In this blog post I explain -of- anonymous threshold ring signatures, “Ring Multisignatures”. This technique is a straight-forward generalization of a method for n-of-n Schnorr multisignature described to me last summer by Monero Developer TacoTime.
Suppose that a group of users wants to create a multisignature address requiring of the group to sign in order to spend any funds received, and in such a way that any observer will be unable to determine for certain whether funds have been sent from this address or not, but in such a way that spending funds twice is impossible.
3.1. Setup Phase
First create a shared key for each sized subset of the users. For a running example suppose and , I will say that are users, and denote their shared keys . Now the destination multisignature address will be the sum of all of these shared keys. So in our example, . Note that at least two users of are required to know the private keys belonging to each of the summands, so this results in a -of- multisignature address.
3.2. Ring Signing
How does one create a ring signature with this type of addresses? Suppose that of the signers (say and in the above example) wish to sign a transaction. The shared key in this case is the sum of all subset-shared keys, and thus, since , each summand in the shared key:
has a private key known by at least one of the signers.
Let and denote cryptographic hash functions returning a scalar and curve point respectively. If signer knows the private key to summand , in the above shared key, then to start the signature, they generate a random scalar and share to the other signers (keeping secret). As in a usual ring signature, the signers decide on other unspent public keys from the block-chain to be partners in the ring with. Furthermore, signer will compute and the key image of the signature will be .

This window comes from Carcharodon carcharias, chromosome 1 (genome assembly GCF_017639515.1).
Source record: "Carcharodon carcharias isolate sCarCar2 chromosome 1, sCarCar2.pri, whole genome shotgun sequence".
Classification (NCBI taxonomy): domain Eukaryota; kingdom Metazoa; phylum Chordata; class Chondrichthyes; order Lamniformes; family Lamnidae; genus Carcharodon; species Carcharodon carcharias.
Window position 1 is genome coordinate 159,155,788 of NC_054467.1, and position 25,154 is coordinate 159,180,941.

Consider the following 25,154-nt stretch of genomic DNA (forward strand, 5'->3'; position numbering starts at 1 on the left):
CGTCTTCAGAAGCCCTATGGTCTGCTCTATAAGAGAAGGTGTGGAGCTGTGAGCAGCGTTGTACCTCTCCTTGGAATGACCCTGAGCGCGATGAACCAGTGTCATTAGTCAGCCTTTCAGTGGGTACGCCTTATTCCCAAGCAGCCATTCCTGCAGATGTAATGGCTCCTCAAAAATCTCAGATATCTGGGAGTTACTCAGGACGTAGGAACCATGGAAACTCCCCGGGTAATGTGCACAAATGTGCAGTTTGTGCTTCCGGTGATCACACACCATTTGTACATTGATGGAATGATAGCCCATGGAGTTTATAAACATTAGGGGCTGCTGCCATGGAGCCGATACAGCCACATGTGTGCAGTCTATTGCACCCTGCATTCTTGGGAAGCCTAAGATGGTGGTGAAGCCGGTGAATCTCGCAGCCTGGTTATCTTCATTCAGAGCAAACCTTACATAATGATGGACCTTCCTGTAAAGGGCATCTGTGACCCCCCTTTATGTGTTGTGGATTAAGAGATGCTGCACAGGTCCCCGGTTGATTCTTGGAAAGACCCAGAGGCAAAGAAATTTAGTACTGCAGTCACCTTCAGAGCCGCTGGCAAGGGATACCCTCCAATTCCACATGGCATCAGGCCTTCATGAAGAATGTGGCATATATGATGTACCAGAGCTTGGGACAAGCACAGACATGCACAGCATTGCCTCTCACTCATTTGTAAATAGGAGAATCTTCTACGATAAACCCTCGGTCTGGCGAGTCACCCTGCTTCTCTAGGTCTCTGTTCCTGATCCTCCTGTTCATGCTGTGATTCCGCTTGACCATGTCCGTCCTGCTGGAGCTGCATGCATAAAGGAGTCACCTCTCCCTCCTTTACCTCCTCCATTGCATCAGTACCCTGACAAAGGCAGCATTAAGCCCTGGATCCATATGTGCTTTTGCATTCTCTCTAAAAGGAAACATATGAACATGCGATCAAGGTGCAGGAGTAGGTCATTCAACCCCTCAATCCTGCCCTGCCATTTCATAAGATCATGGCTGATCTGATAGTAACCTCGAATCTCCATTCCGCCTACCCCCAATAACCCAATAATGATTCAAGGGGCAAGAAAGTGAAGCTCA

Now, supposing the signers decide on putting their multisignature key at secret index , they start the ring signature by computing:
(in the MLSAG setting of RingCT these computation are carried out in each row of the signature) with and
The ring signature proceeds as in the usual MLSAG fashion (c.f. RingCT ), for each index the signers choose a random scalar and compute
stopping after has been computed.
Finally, using the relation:
each signer computes (without revealing )
where is the order of the underlying field. The final is then the sum of the ,
If there are other inputs, the MLSAG apparatus allows for these other inputs in other rows of the MLSAG with no changes from RingCT , and verification of the above signature, which consists of the key-image , the scalars , and the -th index hash proceeds exactly as in RingCT , since the pubkey is indistinguishable, to an observer, from any other pubkey.
Note that the Schnorr multisignature described by TacoTime is a special case of the above, with a ring of size (having no additional public keys), and in that case, if , the shared keys belonged to one user only, or in the case that , the shared keys belong to users. Thus the above, is really a straight-forward generalization. Furthermore, since is chosen randomly, the probablility that will be the same in two different signatures is negligible. Thus we avoid the repeated nonce attack which must be specially taken care of in other threshold signature schemes.
Claim 1 In the above scheme describing Ring Multisignature, at least of signers are needed for a given transaction, and conversely, of signers can sign a given transaction.
Proof: This is fairly simple: suppose that there are signers in the given transaction. If the claim holds for , then it clearly holds for smaller , so without loss of generality, assume . We may clearly assume that is at least two. Note that given a set of integers, there is clearly a subset of size elements not containing any given elements (namely the complement of those elements). Thus it follows that at least signers are needed, since each summand in the pubkey is a shared key among signers.
Conversely, if there are at least distinct signers, then any subset of the signers size distinct must clearly intersect with the signers, so all of the summands have a secret key known to the signers.